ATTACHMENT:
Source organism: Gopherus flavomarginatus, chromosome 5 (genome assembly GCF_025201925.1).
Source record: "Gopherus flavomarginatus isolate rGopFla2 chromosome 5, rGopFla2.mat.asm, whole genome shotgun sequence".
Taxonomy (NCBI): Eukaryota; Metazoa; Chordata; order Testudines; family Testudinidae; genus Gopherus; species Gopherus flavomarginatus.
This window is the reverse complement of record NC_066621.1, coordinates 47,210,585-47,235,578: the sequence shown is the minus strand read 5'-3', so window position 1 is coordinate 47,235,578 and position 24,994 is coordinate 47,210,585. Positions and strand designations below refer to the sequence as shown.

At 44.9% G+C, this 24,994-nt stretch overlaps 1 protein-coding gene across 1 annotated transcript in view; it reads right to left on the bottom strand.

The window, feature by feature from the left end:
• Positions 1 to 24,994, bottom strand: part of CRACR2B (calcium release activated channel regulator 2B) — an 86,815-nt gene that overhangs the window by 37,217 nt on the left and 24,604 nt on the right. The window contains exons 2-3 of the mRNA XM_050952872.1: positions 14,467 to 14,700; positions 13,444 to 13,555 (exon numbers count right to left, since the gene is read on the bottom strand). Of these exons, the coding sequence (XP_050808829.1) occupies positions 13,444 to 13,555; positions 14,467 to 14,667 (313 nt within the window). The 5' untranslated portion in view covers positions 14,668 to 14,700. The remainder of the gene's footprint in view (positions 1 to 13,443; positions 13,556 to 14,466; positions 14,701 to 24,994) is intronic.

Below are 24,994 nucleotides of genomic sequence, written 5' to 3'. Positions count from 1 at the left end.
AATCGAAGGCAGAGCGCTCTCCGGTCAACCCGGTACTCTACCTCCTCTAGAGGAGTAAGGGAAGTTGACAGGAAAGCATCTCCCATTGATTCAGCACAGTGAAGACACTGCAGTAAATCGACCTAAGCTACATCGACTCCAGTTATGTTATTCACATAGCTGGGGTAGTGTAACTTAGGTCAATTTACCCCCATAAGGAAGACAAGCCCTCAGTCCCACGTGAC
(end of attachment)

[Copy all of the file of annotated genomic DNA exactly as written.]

Source organism: Gopherus flavomarginatus, chromosome 5 (genome assembly GCF_025201925.1).
Source record: "Gopherus flavomarginatus isolate rGopFla2 chromosome 5, rGopFla2.mat.asm, whole genome shotgun sequence".
Taxonomy (NCBI): Eukaryota; Metazoa; Chordata; order Testudines; family Testudinidae; genus Gopherus; species Gopherus flavomarginatus.
This window is the reverse complement of record NC_066621.1, coordinates 47,210,585-47,235,578: the sequence shown is the minus strand read 5'-3', so window position 1 is coordinate 47,235,578 and position 24,994 is coordinate 47,210,585. Positions and strand designations below refer to the sequence as shown.

At 44.9% G+C, this 24,994-nt stretch overlaps 1 protein-coding gene across 1 annotated transcript in view; it reads right to left on the bottom strand.

The window, feature by feature from the left end:
• Positions 1 to 24,994, bottom strand: part of CRACR2B (calcium release activated channel regulator 2B) — an 86,815-nt gene that overhangs the window by 37,217 nt on the left and 24,604 nt on the right. The window contains exons 2-3 of the mRNA XM_050952872.1: positions 14,467 to 14,700; positions 13,444 to 13,555 (exon numbers count right to left, since the gene is read on the bottom strand). Of these exons, the coding sequence (XP_050808829.1) occupies positions 13,444 to 13,555; positions 14,467 to 14,667 (313 nt within the window). The 5' untranslated portion in view covers positions 14,668 to 14,700. The remainder of the gene's footprint in view (positions 1 to 13,443; positions 13,556 to 14,466; positions 14,701 to 24,994) is intronic.

Below are 24,994 nucleotides of genomic sequence, written 5' to 3'. Positions count from 1 at the left end.
AATCGAAGGCAGAGCGCTCTCCGGTCAACCCGGTACTCTACCTCCTCTAGAGGAGTAAGGGAAGTTGACAGGAAAGCATCTCCCATTGATTCAGCACAGTGAAGACACTGCAGTAAATCGACCTAAGCTACATCGACTCCAGTTATGTTATTCACATAGCTGGGGTAGTGTAACTTAGGTCAATTTACCCCCATAAGGAAGACAAGCCCTCAGTCCCACGTGAC